There was not Jordan until the end of the Second World War when the victorious powers, especially UK and France, agreed to divide up the spoils of the defeated enemy, entrusted to a loyal ally, Sheikh Abdullah, the administration of Transjordan as it was called in those years.
Many things have changed since then, thanks to the long reign of the enlightened King Hussein, much loved by his subjects, who ruled Jordan for more than 46 years and which has given the country a strong secular and democratic imprint. The kingdom, in 1999, passed to his son Abdullah II, a young and modern monarch, with his beautiful wife Rania, a true global icon for the battles over civil rights and peace, often considered the heir (although not designated) of Lady Diana.
The times are not favorable for a trip in the Middle East, but Jordan is a very comfortable place and it could shelter millions of refugees, mostly Palestinians, since the immediate post-war period. It’s a country far from undeserved stereotypes that often accompany the countries of the Muslim faith: in the countryside you can occasionally see elderly women with a veil, but in the cities you can meet boys with designer clothes and girls in miniskirts, as in any European city, with very few veils and no burka to cover the faces and bodies of women. The schooling is at very high levels and it’s easy to meet elegant schoolchildren walking arranged in a row in the vicinity of schools.
Telling Jordan in a few lines is almost impossible. It’s a melting pot of cultures and architectures, from the Roman era, enclosed in the magnificence of the archaeological site of Jerash, considered the Pompeii of the East, to arrive in Petra, a place of mystery and undeniable charm, famous for its spectacular tombs carved into the rosy sandstone, accessible through a suggestive canyon, the Siq. Petra is indeed one of the most famous archaeological sites in the world, elected among the seven wonders of the modern world; it entered in the collective immagination for being, in the movies of the Indiana Jones saga, the seat of the Holy Grail. But just stop to Petra would be unfair to the immense artistic heritage of Jordan and the stunning natural beauty of the country.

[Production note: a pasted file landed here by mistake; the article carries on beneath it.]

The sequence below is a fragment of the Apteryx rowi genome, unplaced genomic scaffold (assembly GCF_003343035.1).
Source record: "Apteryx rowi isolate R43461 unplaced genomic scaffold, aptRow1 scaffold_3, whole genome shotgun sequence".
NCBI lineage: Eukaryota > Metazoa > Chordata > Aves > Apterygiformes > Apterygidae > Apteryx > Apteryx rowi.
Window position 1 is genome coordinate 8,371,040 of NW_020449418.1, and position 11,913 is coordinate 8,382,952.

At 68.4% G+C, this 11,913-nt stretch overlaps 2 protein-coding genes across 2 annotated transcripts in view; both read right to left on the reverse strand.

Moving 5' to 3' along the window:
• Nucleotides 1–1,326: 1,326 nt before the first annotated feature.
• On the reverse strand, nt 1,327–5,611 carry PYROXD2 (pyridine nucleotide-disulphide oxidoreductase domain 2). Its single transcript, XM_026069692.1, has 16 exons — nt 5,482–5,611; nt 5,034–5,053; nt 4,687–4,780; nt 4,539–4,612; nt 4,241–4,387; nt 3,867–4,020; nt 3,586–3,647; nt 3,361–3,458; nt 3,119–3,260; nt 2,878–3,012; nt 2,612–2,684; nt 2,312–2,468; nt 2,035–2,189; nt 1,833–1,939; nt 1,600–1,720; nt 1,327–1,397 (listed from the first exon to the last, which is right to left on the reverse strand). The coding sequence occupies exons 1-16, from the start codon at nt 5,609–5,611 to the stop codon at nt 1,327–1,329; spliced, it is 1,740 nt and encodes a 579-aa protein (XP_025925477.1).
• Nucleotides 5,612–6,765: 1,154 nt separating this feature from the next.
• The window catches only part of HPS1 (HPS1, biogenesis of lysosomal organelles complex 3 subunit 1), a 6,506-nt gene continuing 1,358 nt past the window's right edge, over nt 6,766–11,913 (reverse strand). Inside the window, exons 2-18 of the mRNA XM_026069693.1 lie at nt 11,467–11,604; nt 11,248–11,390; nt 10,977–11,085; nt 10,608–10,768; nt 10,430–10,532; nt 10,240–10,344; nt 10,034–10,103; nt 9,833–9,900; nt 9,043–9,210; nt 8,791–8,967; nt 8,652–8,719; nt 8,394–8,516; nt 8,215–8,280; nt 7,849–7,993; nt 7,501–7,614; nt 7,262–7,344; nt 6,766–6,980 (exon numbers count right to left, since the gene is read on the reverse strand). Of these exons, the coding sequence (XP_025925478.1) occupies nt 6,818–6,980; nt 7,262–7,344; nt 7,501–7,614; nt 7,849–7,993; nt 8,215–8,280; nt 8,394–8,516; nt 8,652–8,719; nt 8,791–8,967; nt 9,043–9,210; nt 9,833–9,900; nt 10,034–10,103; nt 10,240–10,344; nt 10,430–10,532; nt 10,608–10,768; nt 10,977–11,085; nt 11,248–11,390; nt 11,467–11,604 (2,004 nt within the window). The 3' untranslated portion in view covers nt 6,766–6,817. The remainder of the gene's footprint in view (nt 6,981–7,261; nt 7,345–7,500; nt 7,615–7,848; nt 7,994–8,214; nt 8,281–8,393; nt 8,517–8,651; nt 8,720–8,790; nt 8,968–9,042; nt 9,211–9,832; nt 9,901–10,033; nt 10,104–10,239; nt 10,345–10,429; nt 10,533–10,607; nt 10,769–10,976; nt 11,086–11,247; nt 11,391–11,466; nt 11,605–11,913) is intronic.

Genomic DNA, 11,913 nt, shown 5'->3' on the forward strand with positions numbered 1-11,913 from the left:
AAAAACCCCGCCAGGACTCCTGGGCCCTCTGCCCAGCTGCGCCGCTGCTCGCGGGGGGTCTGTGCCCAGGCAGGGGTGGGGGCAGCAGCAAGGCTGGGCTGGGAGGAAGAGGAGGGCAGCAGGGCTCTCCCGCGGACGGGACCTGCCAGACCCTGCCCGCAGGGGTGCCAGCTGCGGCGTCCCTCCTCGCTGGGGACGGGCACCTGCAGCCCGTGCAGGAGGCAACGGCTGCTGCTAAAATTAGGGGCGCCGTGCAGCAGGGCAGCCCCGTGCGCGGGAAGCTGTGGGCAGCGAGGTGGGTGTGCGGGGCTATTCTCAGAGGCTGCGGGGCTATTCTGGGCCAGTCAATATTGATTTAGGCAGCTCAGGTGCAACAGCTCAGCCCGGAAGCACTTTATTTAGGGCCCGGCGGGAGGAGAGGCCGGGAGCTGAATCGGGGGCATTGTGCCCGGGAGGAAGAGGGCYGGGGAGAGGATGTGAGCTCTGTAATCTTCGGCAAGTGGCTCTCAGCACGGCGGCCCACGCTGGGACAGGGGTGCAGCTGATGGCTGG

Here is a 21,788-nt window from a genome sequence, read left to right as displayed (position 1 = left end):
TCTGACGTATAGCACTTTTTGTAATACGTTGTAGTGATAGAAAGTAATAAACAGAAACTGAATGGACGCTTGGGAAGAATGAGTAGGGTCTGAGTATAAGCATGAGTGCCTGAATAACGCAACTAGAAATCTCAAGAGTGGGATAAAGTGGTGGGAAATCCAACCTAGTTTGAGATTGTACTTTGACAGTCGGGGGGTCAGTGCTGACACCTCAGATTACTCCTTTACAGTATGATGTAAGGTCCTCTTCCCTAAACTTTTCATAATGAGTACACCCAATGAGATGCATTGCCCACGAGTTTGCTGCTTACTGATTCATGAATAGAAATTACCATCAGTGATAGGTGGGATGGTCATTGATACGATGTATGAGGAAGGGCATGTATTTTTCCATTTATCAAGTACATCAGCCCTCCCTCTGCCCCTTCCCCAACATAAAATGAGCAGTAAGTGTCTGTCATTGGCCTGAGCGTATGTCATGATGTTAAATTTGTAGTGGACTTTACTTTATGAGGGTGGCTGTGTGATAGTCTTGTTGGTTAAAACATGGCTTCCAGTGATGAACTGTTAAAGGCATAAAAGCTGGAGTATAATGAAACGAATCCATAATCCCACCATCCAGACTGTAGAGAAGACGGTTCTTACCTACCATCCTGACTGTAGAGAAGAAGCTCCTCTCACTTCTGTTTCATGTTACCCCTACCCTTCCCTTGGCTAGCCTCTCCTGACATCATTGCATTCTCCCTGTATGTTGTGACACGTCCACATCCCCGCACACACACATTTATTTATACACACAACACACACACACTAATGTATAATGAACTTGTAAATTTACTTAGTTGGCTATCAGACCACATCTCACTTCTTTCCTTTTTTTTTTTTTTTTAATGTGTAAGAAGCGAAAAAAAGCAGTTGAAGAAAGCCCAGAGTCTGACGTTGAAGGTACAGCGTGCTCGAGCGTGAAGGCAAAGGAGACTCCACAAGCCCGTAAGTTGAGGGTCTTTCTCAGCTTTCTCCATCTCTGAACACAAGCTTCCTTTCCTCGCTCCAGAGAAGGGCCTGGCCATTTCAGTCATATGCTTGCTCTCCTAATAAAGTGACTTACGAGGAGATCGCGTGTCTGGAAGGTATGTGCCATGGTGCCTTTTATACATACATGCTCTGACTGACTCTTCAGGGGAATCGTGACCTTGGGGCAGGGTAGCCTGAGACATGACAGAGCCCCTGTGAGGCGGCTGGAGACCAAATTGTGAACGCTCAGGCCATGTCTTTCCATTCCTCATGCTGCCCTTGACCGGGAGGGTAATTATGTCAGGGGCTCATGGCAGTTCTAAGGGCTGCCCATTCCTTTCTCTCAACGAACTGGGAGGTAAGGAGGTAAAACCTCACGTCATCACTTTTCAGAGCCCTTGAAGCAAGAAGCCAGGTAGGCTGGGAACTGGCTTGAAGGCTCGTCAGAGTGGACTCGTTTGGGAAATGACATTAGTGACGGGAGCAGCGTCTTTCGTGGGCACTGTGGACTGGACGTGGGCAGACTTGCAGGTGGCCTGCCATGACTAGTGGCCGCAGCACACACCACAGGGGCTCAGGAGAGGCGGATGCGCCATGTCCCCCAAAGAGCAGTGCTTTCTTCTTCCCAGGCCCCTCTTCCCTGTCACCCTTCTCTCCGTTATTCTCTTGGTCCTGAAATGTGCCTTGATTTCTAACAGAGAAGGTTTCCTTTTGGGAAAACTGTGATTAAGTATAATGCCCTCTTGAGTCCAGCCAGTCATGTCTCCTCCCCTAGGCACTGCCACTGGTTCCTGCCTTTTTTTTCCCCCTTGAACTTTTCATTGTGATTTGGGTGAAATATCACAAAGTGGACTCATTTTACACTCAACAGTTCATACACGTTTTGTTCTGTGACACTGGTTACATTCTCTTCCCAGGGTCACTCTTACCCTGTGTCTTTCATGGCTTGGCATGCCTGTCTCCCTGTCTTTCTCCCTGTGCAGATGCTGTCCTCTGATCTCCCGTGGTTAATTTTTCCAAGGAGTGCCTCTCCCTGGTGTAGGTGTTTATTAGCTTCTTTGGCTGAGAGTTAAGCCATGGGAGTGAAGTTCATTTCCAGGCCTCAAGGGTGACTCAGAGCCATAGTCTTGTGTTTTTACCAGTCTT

Just think of the castles of the Umayyad caliphs, scattered in the vast desert spaces, which emerge from the dust and sand and then magically appear almost out of nowhere. And then Mount Nebo, one of the holiest sites in Christianity, where tradition says Moses saw the Promised Land before he died, as well as burial place, they say, of the biblical patriarch.
Go up into this mountain of Abarim, to Mount Nebo in the land of Moab opposite Jericho; there you may see the land of Canaan, which I am giving to the children of Israel for their heritage (Dt 32,49)
One of the surprising aspects of Jordan are the beautiful natural landscapes, rushed by tourists but still intact in their beauty. Just think of the desert of Wadi Rum, a truly magical place, steeped in rosy sand sandstone, which still seems to echo the exploits of Lawrence of Arabia that here established his military base during the Arab Revolt of ‘900.
The Jordanian tour may end with a swim in the Dead Sea, a saltwater lake straddles with Israel in the deepest depression of the Earth, 423 meters below sea level. A swim in its waters is an unforgettable experience. Its exceptional salinity, in fact, makes the water extremely dense and allows anyone to be able to float effortlessly.
Who will decide to tackle this trip will be located in front of a wonderful land that will leave the visitor with memories of a beautiful land.